(This episode edited by Charles.)
In case you missed it in the bookmarks, my friend Zane is hiring. Zane’s been indie programming for several years now, and he’s built up enough software to bring in revenue to pay someone.
Now…I’m not going to tell you that working for Zane would be “normal.” If you’re just looking for a standard programming job, go ahead and skip it. But it’d be fun if you were a good fit.
So, if you’re into something interesting: check it out.
Obviously, the content flow has gotten shitty over here. As I explained in one of those lame “sorry for not posting” posts on PeopleOverProcess, I’ve been busy of late. It’s not all blog reading over there, brother…and I’m lovin’ it!
People keep asking me, “Coté, how can I get a beard as good looking as yours?”
No, really what they keep asking me is, “so, how is the the new job?”
In this episode, Charles and I talk about the long life of his Thinkpad, annotations in Java, and the trend of multi-lingual environments supported by a VM.
And, don’t forget to add yourself to our frappr map: you can check out where other listeners are!
As always, leave a comment on the blog entry, email comments (text or MP3s) to firstname.lastname@example.org, or call out Skype number and leave voice-mail: drunkandretired or +1-512-879-6339.
(This episode edited by Charles, master editor.)
I know! Totally awesome, huh? I can’t tell you how excited I am ;>
A New Blog
I spent a lot of time going back and forth between starting up a new blog and using this one. In the end, even though I’m still quite attached to the name and brand of DrunkAndRetired.com, I couldn’t picture myself standing in front of a room full of people telling them, “so if you want some rock-solid analysis and advice about tech, check out DrunkAndRetired.com!”
My plan is to put most of my technical posts, and others as makes sense, on my RedMonk blog, and move this blog towards a more “personal” style one. I’ll splice links and (some) photos into the new feed.
But, yes, if you’re a true Coté fan, you’ll now have to add two whole feeds to your readers. Perhaps one day there’ll be a feed of feeds. Wouldn’t that be nice?
Kim and I got back to Austin with no problems. Even after our 8+ hour “lay over” in Alabama, we’re both fans of jetBlue: in summary, they’re a lot cooler than the regular fuddy-duddies.
We’ll upload fotes and narrations soon. At the moment, there’s some other exciting news afoot. I’ll be posting that one next ;>
We took off around 11PM from Montgomery, Alabama. We ended up there after a 7 or 8 hour delay due to a computer failure on our first flight. This new one is a snazzy AirBus with leather seats and working TV’s in the backs of the seat. I watched the last 5 minutes of Fargo, and now it’s Raising Arizona.
That, my friend, is perhaps one of the finest films ever. Well, perhaps after The Big Libowski: no one will ever figure out which one is better, so why try?
What’s remarkable (and I mean that in the Godin sense), is that the plane-full of 87 people, who’d been waiting for 8 hours in a little airport, eating only Subway and the slowly dwindling bar, broke out in genuine, appreciatory applause for The Pilot and, more importantly, how he’d handled the whole situation.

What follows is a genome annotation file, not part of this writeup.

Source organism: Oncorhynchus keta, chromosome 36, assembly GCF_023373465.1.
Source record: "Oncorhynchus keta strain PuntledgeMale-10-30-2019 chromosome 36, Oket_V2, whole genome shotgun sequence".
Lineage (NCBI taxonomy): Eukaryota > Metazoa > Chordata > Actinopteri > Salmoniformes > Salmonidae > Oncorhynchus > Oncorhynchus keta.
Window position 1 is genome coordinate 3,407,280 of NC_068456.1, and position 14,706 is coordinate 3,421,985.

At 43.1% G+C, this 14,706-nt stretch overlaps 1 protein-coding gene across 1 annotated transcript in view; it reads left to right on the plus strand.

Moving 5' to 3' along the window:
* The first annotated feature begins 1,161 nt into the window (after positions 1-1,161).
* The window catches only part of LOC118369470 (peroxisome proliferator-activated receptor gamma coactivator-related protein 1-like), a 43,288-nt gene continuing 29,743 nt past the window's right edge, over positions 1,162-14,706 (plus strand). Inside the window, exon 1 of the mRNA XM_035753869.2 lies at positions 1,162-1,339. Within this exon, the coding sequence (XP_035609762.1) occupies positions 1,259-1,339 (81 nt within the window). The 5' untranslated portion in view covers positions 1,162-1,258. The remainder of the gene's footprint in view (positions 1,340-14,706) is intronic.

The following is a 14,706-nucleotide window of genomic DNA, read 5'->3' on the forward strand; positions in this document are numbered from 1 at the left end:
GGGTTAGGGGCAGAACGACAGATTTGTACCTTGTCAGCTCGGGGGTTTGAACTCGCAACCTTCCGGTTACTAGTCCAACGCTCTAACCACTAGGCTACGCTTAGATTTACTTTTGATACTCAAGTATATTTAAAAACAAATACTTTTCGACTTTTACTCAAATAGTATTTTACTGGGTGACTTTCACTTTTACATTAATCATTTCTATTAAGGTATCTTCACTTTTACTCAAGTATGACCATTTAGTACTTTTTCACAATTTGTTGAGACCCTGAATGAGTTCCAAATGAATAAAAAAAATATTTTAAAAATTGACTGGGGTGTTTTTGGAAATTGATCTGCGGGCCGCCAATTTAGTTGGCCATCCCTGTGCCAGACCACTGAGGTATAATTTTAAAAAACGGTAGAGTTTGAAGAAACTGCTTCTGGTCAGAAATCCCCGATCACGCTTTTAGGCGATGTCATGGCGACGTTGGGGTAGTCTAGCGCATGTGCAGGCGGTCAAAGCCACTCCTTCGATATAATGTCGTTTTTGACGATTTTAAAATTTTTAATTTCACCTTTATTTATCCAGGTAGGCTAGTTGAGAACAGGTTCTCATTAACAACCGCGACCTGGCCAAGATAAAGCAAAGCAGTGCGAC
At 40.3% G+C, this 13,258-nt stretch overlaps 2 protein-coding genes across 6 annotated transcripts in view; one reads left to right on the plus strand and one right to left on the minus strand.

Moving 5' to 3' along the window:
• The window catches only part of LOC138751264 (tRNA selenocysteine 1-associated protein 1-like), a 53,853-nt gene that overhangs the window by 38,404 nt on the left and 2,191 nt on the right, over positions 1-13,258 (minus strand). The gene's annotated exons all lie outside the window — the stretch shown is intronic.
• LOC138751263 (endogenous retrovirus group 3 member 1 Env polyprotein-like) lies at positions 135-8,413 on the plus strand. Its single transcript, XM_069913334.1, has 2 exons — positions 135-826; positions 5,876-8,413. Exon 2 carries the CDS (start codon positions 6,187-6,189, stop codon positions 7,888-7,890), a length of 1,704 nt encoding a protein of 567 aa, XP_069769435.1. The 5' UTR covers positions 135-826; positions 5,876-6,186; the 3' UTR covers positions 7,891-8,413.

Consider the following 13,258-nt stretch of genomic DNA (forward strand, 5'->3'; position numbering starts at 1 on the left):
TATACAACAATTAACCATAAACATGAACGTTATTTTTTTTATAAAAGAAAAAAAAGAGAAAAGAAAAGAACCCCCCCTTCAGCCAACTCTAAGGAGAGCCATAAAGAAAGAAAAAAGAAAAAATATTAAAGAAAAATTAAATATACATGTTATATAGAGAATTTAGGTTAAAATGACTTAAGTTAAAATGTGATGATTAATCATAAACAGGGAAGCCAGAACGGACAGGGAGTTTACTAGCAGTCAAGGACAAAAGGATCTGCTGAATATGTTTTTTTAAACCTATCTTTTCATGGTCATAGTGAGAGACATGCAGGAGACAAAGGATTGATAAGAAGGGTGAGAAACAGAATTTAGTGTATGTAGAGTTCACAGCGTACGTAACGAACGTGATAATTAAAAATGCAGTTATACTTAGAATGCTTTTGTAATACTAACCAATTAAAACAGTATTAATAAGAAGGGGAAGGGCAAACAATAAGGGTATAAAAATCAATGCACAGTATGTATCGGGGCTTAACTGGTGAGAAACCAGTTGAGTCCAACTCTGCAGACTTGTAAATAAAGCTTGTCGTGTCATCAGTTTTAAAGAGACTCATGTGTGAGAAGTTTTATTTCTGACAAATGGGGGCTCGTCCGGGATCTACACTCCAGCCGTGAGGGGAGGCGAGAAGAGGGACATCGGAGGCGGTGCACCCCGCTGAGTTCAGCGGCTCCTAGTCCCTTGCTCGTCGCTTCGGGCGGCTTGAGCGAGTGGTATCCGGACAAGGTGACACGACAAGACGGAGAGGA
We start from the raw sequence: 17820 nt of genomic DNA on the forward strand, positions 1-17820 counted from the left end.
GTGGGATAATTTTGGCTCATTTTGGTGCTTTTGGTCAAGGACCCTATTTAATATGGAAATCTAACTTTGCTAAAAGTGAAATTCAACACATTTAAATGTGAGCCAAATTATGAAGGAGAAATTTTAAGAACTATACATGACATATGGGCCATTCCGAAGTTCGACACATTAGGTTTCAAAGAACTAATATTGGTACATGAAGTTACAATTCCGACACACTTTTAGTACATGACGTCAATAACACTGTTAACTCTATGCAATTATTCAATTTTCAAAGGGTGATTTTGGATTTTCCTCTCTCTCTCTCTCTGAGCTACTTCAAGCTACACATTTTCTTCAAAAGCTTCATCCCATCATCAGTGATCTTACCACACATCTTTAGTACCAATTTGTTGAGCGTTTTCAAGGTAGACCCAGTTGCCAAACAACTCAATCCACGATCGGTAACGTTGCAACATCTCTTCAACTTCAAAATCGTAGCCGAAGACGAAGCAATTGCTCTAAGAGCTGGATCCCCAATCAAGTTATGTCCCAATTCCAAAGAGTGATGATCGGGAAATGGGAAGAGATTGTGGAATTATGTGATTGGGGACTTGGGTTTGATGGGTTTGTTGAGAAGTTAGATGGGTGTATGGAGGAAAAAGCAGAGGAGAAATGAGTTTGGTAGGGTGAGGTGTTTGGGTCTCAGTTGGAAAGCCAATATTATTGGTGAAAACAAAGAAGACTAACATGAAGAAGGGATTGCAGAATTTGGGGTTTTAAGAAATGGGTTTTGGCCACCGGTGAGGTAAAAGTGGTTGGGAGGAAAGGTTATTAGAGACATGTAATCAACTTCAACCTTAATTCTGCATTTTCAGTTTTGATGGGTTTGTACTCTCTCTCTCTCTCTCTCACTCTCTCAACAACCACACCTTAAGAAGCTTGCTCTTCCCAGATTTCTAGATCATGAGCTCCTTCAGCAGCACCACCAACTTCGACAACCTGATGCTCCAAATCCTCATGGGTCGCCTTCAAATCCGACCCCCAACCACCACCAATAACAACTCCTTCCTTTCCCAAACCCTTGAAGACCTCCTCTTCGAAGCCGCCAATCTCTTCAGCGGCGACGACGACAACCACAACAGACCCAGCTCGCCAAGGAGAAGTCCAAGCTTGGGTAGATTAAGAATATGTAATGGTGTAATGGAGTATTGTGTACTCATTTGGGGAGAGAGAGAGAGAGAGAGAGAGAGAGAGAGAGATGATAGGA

It was like a commercial version of The Stockholm Syndrome: the captors identified and befriended their captors.
“But the doctor explained that her insides were a rocky place where my seed could find no purchase.”
The whole time, The Pilot gave us frank, truthful updates along the lines of, “I have no idea what’s happening. They said the [rescue] plane would be here at 7, and it’s not. I’m sorry. I don’t know what’s going on.”
Or, “I know how you feel. The crew and I have been up since 5AM.”
The Pilot didn’t bull-shit us, or even put on a “everything is fine” face. Meanwhile, he was constantly on the phone to “The Company,” it seemed, wheeling and dealing on our behalf. I over-heard someone saying that jetBlue doesn’t have a large customer service department: The Pilot and crew are the customer service department.
“I need a baby, High! They got more than they can handle! Don’t you come back without a baby!”
To mix over naval, The Pilot made it understood that he was in the same boat, but that he had the power to make it better. Can the same be said of most any other customer service encounters? You’re always having to ask for supervisors, climbing the chain up, and making a general turd of yourself just to get what the first line of customer service should have given you in the first place.
“Yup. He’s awful damn good. I think I got me the best one.”
In the end, we got:
- A free, use anytime round-trip ticket to anywhere jetBlue flies
- A free Subway sandwich.
- Free TV access and movies (sadly, no interesting pay movies, but the Cohen brothers cam through).
- Free Taxi from JFK to hotel.
jetBlue must have blown $10,000-20,000 on this boondoggle: the overtime for the crew and the people in Montgomery, flying down a new jet, the free flights, the wasted time, the sandwiches. But, more importantly, instead of a planefull of pissed off, never gonna fly jetBlue again people, they got a “tube” full of applause.
For those of you following at home, Kim and I are stuck in Alabama due to a jetBlue computer problem. Our rescue plane was going to arrive around 7:15PM, but not it’s set to arrive around 11:15PM.
As the pilot said, “I’m sure this isn’t the jetBlue experience you were expecting.”